Advances in technology have led to more and more tasks being automated or digitised. There is little doubt that automation can provide potential time and cost savings, but does that mean fully automated teams are always superior?
According to a recent study published in the International Journal of Advanced Manufacturing Technologies, humans and machines work best in mixed environments where automated systems and humans collaborate – outperforming environments of just humans or environments of just robots.
An interdisciplinary team of researchers from the universities of Göttingen, Duisburg-Essen and Trier, simulated a process from production logistics and assigned transport tasks to a team of human drivers, a team of robots and a mixed team of humans and robots. The researchers measured the time they needed.
The results of the simulation revealed that the mixed team of humans and robots beat the others – its coordination of processes was the most efficient and caused fewer accidents.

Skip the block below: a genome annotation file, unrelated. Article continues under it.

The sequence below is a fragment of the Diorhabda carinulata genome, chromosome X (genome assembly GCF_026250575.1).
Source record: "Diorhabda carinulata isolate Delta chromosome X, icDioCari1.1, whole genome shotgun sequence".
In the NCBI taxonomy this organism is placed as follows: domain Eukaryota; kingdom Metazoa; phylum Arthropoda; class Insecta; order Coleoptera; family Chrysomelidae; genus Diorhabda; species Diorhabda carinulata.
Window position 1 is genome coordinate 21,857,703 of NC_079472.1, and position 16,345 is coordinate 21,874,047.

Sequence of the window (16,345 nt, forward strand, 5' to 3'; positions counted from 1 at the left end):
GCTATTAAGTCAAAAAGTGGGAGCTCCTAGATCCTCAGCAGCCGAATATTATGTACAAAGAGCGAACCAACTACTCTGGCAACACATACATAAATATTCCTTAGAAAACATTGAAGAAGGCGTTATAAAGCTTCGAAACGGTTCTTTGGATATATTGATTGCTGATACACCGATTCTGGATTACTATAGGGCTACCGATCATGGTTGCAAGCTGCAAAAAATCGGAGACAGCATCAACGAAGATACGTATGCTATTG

This was an unexpected result given that the highest levels of efficiency are typically assumed to belong to fully automated systems.
The first author of the study, Professor Matthias Klumpp from the University of Göttingen, commented:
“This brings a crucial ray of hope when considering efficiency in all discussions involving automation and digitisation.
“There will also be many scenarios and uses in the future where mixed teams of robots and humans are superior to entirely robotic machine systems. At the least, excessive fears of dramatic job losses are not justified from our point of view.”
The study, titled “Production logistics and human-computer interaction—state-of-the-art, challenges and requirements for the future,” was first published online earlier this month (full citation below).
“Production logistics and human-computer interaction—state-of-the-art, challenges and requirements for the future”
Klumpp, M., Hesenius, M., Meyer, O. et al. Int J Adv Manuf Technol (2019). https://doi.org/10.1007/s00170-019-03785-0